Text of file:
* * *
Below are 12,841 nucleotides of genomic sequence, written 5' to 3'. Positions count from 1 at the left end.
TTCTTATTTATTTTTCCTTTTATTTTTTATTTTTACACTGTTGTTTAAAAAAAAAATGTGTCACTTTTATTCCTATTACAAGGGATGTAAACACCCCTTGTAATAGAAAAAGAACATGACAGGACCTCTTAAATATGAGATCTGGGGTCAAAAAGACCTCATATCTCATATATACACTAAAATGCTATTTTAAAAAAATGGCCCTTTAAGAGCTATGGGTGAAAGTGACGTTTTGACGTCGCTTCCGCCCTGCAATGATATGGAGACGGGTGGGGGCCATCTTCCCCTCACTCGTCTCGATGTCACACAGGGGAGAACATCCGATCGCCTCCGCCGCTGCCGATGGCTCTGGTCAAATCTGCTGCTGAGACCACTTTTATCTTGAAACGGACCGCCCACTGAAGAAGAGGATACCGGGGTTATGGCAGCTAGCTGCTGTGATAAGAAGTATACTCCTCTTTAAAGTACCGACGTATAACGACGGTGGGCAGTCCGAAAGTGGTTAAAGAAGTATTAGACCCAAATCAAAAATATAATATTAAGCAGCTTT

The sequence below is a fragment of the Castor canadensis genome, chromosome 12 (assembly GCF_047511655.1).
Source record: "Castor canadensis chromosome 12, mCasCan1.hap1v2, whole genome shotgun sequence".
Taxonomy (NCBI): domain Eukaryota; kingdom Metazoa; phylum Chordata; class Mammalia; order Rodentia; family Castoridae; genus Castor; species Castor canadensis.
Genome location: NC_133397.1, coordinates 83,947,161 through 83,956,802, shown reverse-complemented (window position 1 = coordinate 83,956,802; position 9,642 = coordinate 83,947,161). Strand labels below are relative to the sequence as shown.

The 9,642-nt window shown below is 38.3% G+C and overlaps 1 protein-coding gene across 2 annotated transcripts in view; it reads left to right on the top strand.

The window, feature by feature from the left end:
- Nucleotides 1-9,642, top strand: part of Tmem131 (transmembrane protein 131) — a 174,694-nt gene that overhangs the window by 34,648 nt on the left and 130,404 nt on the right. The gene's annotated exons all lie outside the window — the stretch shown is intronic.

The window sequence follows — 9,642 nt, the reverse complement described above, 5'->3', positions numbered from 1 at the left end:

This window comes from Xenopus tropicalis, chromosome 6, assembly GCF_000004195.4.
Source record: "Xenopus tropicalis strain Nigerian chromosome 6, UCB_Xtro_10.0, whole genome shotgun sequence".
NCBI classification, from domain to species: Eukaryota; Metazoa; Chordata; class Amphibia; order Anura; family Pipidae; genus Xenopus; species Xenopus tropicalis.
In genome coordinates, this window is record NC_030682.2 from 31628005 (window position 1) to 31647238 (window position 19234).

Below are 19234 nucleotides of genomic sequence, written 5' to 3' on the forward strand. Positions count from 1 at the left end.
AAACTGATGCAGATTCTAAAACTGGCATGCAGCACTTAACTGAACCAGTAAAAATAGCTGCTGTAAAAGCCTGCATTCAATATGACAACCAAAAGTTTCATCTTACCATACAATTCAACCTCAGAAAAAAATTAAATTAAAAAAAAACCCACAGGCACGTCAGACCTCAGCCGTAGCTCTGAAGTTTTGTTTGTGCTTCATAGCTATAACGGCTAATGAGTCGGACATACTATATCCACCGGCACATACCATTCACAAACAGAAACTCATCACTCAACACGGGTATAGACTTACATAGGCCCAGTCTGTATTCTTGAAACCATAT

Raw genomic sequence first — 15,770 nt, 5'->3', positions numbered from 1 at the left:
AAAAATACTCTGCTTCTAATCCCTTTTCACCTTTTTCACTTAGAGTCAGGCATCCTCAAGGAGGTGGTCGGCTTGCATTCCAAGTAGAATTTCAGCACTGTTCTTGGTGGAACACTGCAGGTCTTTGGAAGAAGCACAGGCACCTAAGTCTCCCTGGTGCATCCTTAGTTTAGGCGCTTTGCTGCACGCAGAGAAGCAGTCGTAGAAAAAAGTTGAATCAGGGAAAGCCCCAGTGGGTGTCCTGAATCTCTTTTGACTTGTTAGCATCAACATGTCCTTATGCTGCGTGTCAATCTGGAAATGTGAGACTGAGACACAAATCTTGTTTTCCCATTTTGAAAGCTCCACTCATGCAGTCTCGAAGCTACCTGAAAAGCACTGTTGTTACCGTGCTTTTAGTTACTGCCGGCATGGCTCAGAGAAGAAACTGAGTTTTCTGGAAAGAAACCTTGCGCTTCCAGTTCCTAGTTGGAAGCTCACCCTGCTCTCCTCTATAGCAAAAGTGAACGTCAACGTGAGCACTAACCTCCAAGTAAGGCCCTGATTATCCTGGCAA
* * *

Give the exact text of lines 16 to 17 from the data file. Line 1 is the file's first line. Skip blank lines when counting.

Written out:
AAACTGATGCAGATTCTAAAACTGGCATGCAGCACTTAACTGAACCAGTAAAAATAGCTGCTGTAAAAGCCTGCATTCAATATGACAACCAAAAGTTTCATCTTACCATACAATTCAACCTCAGAAAAAAATTAAATTAAAAAAAAACCCACAGGCACGTCAGACCTCAGCCGTAGCTCTGAAGTTTTGTTTGTGCTTCATAGCTATAACGGCTAATGAGTCGGACATACTATATCCACCGGCACATACCATTCACAAACAGAAACTCATCACTCAACACGGGTATAGACTTACATAGGCCCAGTCTGTATTCTTGAAACCATAT

Raw genomic sequence first — 15,770 nt, 5'->3', positions numbered from 1 at the left: